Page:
This is often the question those in the water sector have to answer with regards to the current management of water especially in the rural areas where so much responsibility is placed on Water Point Committees (WPC), who most of the time do not have the resources (human, financial and technical) to successfully manage these water points. Last year the ASSAR project published a briefing note on lessons from decentralised water governance in Namibia and this highlights important lessons why the current practice does not work and why new approaches to governance are needed to support effective participation of different groups that might contribute to more sustainable use of water resources. This briefing note is accessible on this link.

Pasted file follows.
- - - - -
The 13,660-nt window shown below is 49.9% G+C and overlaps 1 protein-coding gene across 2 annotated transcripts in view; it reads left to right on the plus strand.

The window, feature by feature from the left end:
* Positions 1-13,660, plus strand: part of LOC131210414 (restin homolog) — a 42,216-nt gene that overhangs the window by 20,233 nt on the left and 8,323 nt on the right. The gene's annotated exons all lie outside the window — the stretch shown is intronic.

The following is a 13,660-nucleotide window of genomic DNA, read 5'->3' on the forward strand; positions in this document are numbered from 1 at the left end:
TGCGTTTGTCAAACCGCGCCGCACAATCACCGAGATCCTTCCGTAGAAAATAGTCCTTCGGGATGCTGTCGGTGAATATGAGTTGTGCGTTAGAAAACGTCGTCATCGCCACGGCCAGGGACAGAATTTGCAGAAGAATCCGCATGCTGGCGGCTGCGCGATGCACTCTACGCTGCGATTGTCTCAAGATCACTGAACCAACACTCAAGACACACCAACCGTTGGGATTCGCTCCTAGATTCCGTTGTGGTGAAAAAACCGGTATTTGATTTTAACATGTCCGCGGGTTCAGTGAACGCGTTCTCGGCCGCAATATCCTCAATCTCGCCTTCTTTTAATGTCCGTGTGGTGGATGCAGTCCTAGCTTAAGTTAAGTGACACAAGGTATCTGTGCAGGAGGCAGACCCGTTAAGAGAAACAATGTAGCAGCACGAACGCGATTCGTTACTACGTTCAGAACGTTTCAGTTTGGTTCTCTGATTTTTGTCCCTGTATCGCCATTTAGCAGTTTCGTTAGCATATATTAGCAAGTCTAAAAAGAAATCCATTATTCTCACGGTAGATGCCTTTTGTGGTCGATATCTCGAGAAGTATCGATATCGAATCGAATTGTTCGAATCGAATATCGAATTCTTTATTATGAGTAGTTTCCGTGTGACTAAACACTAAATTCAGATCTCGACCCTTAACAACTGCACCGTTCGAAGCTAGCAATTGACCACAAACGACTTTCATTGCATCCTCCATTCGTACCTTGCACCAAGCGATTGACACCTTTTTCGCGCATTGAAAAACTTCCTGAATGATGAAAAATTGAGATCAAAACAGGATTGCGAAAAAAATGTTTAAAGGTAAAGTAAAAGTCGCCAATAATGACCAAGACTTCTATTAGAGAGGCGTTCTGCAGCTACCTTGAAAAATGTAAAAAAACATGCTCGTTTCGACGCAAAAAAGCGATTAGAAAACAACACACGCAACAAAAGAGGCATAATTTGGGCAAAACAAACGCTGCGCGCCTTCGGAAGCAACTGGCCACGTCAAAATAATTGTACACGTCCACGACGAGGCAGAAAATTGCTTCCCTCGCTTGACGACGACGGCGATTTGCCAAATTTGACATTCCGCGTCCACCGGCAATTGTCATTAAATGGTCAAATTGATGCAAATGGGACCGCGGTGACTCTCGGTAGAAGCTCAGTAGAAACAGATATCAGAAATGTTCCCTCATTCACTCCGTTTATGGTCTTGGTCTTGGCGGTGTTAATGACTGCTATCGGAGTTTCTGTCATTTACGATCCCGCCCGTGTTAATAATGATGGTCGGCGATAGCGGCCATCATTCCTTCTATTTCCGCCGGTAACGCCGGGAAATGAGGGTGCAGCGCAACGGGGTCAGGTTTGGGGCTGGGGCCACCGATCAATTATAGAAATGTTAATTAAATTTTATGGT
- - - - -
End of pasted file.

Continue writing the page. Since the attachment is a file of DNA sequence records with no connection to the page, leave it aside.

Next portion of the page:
Last year the DRFN organised a food for thought session on water management in the Kunene whereby researchers from the LOCAL Institutions in Globalised Societies (LINGS) shared their findings from working with different stakeholders in the Kunene. The researchers also proposed possible future scenario's how this can current practice can be improved.
This work was also subsequently published in the Namibian newspaper and is accessible on the following link.